As stakeholders’ expectations focus more on sustainable development, companies must fully embrace this paradigm shift to create value.
- Companies are under increasing pressure to focus on sustainable development and long-term value creation beyond generating profits for shareholders.
- The correlation between corporate sustainability initiatives and long-term value creation is clearer today than in the past.
- By embracing sustainability on the strategic and operational levels, companies can realize greater long-term business value.
When the COVID-19 pandemic struck the world, images of clear waters along Venice’s waterways and clean air in many major cities surfaced during the lockdowns. This once again underscored the human impact on the environment and heightened the interest in sustainability and environmental, social and governance (ESG) risks. Such an interest is not new but has been escalating. Investors are paying more attention to how businesses are managing their ESG risks.
The 2020 EY Climate Change and Sustainability Services (CCaSS) fifth global institutional investor survey found that an overwhelming 98% of investors surveyed evaluate nonfinancial performance based on corporate disclosures. Among them, 72% said they conduct a structured, methodical evaluation.
Yet, it appears that ESG considerations have not been adequately addressed. Investor dissatisfaction with ESG risk disclosures has risen since 2018 and 86% of investors dissatisfied with environmental risk information received said it is critical for disclosures in this area to improve.
This emphasis on corporate sustainability extends beyond the investor community, increasingly underpinning interactions between companies and their customers, supplier networks, partners and employees.
With the growing importance of sustainability in business, corporate executives are hard-pressed to embrace a paradigm shift away from the sole purpose of generating profits for shareholders toward advocating sustainable development and long-term value creation in their organizations.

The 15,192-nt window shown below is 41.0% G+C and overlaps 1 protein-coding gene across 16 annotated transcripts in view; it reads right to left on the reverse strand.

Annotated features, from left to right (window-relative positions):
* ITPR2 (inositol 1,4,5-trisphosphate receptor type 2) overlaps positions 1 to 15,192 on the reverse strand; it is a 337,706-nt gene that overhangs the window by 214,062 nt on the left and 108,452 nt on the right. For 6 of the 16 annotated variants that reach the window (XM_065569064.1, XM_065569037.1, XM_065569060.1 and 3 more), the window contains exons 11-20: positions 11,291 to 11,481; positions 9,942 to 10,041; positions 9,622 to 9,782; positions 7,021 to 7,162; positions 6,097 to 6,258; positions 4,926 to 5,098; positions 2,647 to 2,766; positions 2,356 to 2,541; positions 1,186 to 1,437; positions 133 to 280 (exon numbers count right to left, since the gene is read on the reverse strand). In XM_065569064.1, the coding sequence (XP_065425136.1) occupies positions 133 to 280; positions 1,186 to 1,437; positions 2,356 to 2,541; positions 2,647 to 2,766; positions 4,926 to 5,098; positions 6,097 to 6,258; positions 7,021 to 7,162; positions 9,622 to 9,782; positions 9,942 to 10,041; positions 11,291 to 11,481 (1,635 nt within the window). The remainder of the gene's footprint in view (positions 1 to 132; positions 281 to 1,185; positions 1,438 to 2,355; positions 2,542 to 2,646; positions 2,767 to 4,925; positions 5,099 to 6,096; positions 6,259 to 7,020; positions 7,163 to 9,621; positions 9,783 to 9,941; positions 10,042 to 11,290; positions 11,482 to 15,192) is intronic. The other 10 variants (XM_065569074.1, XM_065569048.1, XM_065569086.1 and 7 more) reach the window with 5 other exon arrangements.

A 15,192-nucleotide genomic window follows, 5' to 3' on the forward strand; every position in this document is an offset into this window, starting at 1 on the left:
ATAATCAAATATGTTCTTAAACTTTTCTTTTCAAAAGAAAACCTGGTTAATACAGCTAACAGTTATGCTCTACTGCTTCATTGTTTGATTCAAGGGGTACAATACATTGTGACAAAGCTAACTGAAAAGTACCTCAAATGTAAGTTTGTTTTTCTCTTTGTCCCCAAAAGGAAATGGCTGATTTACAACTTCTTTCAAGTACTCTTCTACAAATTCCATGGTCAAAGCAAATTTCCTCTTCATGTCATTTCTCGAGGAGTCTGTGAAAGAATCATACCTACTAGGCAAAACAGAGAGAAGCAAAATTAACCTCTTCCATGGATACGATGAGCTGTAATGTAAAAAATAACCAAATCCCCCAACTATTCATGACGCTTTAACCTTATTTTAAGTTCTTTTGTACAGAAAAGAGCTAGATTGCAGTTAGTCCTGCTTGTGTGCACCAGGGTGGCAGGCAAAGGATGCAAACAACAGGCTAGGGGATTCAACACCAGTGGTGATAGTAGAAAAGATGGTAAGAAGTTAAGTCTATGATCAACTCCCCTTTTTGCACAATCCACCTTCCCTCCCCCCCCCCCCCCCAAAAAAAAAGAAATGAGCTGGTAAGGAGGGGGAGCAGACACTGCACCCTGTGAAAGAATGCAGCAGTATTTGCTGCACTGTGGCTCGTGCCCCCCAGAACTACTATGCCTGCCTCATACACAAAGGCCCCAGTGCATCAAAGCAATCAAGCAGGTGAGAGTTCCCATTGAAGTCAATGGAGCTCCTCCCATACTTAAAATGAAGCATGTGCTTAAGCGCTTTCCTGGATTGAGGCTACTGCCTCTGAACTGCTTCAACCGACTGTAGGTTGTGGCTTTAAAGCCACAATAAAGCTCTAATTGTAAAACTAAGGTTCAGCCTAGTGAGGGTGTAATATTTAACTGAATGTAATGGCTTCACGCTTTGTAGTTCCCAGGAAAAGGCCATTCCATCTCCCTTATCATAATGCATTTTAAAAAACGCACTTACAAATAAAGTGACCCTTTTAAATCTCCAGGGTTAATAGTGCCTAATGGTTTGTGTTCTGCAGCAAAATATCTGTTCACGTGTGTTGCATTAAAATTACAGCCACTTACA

In recent years, numerous studies have linked the implementation of corporate sustainability initiatives to improved business and financial performance. Similarly, from a valuation perspective, it is believed that sound corporate ESG practices would increase a company’s value. This can be attributed to the impact of ESG practices on three areas: cash flow accretion, lower cost and better access to capital, and market-specific factors.
Integrate ESG considerations to drive revenue growth and cost efficiencies
The Business and Sustainable Development Commission estimates that achievement of the UN Sustainable Development Goals could result in at least US$12t worth of market opportunities a year for the private sector by 2030.1 This represents about 10% of the global GDP forecast for that year. The opportunities span a multitude of sectors, including food and agriculture, energy as well as health and wellness. Corporate executives who succeed in integrating ESG considerations as a core driver of their corporate strategy and differentiating their organizations within the global sustainability ecosystem will be well-positioned to capitalize on these opportunities and generate new revenue streams for their businesses.
The increasing influence of environmental and social factors on consumers’ purchasing decisions has also allowed sustainable companies to charge higher price premiums on their products and services, commanding a greater share of wallet of existing customers.
At the same time, integrating ESG considerations as part of company decision-making often leads to operational and process efficiencies within the business, thereby helping to improve profitability. This can typically be achieved through better resource management policies to reduce and eliminate wastage, sustainable supply chain management practices to reduce the environmental impact across the value chain and costs, and cultivation of an innovative culture to reinvent existing processes.
“Integrating ESG considerations as part of company decision-making often leads to operational and process efficiencies within the business, thereby helping to improve profitability.”